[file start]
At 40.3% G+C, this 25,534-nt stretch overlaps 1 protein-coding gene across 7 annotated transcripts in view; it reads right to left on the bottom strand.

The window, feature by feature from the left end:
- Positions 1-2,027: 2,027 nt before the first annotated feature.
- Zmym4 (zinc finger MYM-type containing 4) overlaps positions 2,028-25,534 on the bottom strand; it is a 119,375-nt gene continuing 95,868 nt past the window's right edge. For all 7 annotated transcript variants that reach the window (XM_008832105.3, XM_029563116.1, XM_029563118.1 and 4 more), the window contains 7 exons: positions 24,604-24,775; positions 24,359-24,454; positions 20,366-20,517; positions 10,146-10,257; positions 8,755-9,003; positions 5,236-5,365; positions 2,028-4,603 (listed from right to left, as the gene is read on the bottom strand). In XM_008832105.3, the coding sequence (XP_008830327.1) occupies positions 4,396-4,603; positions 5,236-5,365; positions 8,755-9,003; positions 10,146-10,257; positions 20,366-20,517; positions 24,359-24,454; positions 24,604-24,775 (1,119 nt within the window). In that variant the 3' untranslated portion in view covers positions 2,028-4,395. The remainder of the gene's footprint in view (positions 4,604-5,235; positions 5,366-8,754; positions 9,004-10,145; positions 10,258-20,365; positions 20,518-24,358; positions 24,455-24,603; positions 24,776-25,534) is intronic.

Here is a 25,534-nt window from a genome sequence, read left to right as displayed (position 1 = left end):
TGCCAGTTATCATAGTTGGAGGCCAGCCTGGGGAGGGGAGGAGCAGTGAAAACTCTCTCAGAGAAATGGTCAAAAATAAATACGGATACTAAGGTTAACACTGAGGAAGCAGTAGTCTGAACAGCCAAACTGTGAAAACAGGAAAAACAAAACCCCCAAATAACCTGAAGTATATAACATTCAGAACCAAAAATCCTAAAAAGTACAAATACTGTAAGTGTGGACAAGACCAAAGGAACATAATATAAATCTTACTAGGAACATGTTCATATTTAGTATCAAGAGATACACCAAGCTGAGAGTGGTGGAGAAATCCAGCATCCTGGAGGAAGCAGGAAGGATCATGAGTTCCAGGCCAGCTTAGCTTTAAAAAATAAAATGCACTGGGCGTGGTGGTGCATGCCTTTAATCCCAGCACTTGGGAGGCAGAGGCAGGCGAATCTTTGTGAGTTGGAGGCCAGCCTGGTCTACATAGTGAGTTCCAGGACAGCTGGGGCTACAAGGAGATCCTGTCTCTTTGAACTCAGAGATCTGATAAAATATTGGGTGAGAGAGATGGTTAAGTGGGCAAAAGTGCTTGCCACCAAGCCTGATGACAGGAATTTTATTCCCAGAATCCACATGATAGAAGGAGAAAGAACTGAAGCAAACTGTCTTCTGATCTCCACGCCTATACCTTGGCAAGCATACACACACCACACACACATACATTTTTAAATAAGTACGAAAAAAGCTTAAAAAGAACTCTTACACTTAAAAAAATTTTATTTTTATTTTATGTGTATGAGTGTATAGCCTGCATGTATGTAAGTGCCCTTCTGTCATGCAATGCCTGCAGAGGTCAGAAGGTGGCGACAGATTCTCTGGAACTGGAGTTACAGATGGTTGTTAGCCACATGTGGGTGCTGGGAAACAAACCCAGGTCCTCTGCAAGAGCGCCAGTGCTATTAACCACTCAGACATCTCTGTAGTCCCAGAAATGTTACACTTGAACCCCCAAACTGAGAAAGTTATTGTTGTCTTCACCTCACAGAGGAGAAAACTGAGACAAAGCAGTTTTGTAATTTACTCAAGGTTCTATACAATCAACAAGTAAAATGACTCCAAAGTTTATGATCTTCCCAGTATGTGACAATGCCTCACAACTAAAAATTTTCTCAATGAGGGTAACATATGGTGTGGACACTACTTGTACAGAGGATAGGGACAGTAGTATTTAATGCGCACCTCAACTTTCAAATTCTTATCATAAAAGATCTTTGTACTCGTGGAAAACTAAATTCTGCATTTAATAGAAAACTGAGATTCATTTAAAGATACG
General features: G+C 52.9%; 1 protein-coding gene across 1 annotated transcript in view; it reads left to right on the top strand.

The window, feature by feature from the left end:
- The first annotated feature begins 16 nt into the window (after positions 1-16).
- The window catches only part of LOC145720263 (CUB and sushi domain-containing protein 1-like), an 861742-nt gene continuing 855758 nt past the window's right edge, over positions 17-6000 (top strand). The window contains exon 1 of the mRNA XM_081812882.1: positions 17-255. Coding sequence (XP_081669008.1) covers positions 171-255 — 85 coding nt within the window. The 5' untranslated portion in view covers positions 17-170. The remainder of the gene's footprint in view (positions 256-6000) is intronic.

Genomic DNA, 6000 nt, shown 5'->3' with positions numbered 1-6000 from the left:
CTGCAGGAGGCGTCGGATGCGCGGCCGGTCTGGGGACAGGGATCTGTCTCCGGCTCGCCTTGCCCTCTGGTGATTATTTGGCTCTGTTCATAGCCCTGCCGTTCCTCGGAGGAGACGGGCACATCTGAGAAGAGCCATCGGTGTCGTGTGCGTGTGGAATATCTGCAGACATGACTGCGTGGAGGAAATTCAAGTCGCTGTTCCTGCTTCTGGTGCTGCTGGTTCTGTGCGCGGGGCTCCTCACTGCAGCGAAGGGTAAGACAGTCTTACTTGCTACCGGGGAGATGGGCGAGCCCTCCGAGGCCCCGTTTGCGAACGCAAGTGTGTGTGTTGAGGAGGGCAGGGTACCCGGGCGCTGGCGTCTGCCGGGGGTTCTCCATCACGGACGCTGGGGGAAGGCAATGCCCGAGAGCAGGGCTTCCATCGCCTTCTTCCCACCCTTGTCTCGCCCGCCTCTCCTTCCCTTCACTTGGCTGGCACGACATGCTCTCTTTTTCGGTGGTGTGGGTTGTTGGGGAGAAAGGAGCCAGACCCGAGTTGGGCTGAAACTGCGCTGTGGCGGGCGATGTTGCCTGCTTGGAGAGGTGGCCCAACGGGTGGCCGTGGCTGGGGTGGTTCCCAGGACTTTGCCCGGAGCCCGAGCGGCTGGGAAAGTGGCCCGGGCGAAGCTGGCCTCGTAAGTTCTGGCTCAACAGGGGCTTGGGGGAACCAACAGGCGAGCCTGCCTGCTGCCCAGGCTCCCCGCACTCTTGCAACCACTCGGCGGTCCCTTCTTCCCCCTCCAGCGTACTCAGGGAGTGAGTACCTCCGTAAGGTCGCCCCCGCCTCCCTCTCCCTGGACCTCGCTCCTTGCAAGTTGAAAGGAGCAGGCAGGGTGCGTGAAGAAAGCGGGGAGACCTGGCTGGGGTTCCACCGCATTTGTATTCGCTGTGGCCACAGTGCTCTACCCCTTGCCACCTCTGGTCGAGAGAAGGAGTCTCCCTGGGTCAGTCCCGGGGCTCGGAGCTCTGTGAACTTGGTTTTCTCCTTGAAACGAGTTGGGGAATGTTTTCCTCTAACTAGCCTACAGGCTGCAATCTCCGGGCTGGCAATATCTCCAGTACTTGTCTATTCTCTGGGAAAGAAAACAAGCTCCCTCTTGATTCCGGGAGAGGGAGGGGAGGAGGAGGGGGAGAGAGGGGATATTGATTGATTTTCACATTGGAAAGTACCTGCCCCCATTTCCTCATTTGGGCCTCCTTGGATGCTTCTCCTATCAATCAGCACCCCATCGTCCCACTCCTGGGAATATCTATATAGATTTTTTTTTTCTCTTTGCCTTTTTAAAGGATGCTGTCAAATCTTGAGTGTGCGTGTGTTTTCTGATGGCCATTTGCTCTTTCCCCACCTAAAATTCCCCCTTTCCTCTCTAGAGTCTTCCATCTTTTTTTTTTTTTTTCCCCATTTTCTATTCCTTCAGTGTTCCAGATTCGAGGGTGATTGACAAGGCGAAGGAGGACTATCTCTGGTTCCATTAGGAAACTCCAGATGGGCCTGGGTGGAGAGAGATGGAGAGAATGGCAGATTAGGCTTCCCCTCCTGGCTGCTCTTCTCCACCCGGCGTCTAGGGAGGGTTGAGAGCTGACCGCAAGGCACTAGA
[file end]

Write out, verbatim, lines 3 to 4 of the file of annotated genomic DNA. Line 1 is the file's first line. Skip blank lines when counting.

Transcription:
- Positions 1-2,027: 2,027 nt before the first annotated feature.
- Zmym4 (zinc finger MYM-type containing 4) overlaps positions 2,028-25,534 on the bottom strand; it is a 119,375-nt gene continuing 95,868 nt past the window's right edge. For all 7 annotated transcript variants that reach the window (XM_008832105.3, XM_029563116.1, XM_029563118.1 and 4 more), the window contains 7 exons: positions 24,604-24,775; positions 24,359-24,454; positions 20,366-20,517; positions 10,146-10,257; positions 8,755-9,003; positions 5,236-5,365; positions 2,028-4,603 (listed from right to left, as the gene is read on the bottom strand). In XM_008832105.3, the coding sequence (XP_008830327.1) occupies positions 4,396-4,603; positions 5,236-5,365; positions 8,755-9,003; positions 10,146-10,257; positions 20,366-20,517; positions 24,359-24,454; positions 24,604-24,775 (1,119 nt within the window). In that variant the 3' untranslated portion in view covers positions 2,028-4,395. The remainder of the gene's footprint in view (positions 4,604-5,235; positions 5,366-8,754; positions 9,004-10,145; positions 10,258-20,365; positions 20,518-24,358; positions 24,455-24,603; positions 24,776-25,534) is intronic.